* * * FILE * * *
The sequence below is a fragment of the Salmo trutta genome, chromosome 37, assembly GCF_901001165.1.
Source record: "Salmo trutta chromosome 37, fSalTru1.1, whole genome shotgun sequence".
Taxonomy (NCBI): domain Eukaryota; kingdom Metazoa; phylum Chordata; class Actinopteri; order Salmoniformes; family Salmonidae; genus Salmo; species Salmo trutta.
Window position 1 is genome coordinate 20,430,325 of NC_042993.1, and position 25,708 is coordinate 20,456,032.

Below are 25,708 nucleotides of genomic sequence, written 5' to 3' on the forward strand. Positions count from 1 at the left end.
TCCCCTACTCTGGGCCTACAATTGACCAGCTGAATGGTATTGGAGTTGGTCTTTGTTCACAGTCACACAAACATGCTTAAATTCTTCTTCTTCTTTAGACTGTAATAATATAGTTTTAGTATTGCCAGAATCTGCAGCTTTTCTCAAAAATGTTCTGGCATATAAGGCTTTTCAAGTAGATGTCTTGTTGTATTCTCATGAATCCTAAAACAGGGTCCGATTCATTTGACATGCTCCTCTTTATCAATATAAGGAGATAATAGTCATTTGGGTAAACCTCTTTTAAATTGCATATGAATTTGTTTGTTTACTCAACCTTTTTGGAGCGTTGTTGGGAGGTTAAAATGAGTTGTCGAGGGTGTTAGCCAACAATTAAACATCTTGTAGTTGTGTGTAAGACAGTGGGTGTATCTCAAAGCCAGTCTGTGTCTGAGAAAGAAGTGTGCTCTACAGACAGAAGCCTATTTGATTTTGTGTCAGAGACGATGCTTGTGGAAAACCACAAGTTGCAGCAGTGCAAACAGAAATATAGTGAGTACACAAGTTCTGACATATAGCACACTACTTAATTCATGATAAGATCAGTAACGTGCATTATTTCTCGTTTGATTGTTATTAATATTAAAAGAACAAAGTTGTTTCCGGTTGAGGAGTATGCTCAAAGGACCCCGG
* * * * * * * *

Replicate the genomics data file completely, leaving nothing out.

The sequence below is a fragment of the Salmo trutta genome, chromosome 37, assembly GCF_901001165.1.
Source record: "Salmo trutta chromosome 37, fSalTru1.1, whole genome shotgun sequence".
Taxonomy (NCBI): domain Eukaryota; kingdom Metazoa; phylum Chordata; class Actinopteri; order Salmoniformes; family Salmonidae; genus Salmo; species Salmo trutta.
Window position 1 is genome coordinate 20,430,325 of NC_042993.1, and position 25,708 is coordinate 20,456,032.

Below are 25,708 nucleotides of genomic sequence, written 5' to 3' on the forward strand. Positions count from 1 at the left end.
TCCCCTACTCTGGGCCTACAATTGACCAGCTGAATGGTATTGGAGTTGGTCTTTGTTCACAGTCACACAAACATGCTTAAATTCTTCTTCTTCTTTAGACTGTAATAATATAGTTTTAGTATTGCCAGAATCTGCAGCTTTTCTCAAAAATGTTCTGGCATATAAGGCTTTTCAAGTAGATGTCTTGTTGTATTCTCATGAATCCTAAAACAGGGTCCGATTCATTTGACATGCTCCTCTTTATCAATATAAGGAGATAATAGTCATTTGGGTAAACCTCTTTTAAATTGCATATGAATTTGTTTGTTTACTCAACCTTTTTGGAGCGTTGTTGGGAGGTTAAAATGAGTTGTCGAGGGTGTTAGCCAACAATTAAACATCTTGTAGTTGTGTGTAAGACAGTGGGTGTATCTCAAAGCCAGTCTGTGTCTGAGAAAGAAGTGTGCTCTACAGACAGAAGCCTATTTGATTTTGTGTCAGAGACGATGCTTGTGGAAAACCACAAGTTGCAGCAGTGCAAACAGAAATATAGTGAGTACACAAGTTCTGACATATAGCACACTACTTAATTCATGATAAGATCAGTAACGTGCATTATTTCTCGTTTGATTGTTATTAATATTAAAAGAACAAAGTTGTTTCCGGTTGAGGAGTATGCTCAAAGGACCCCGG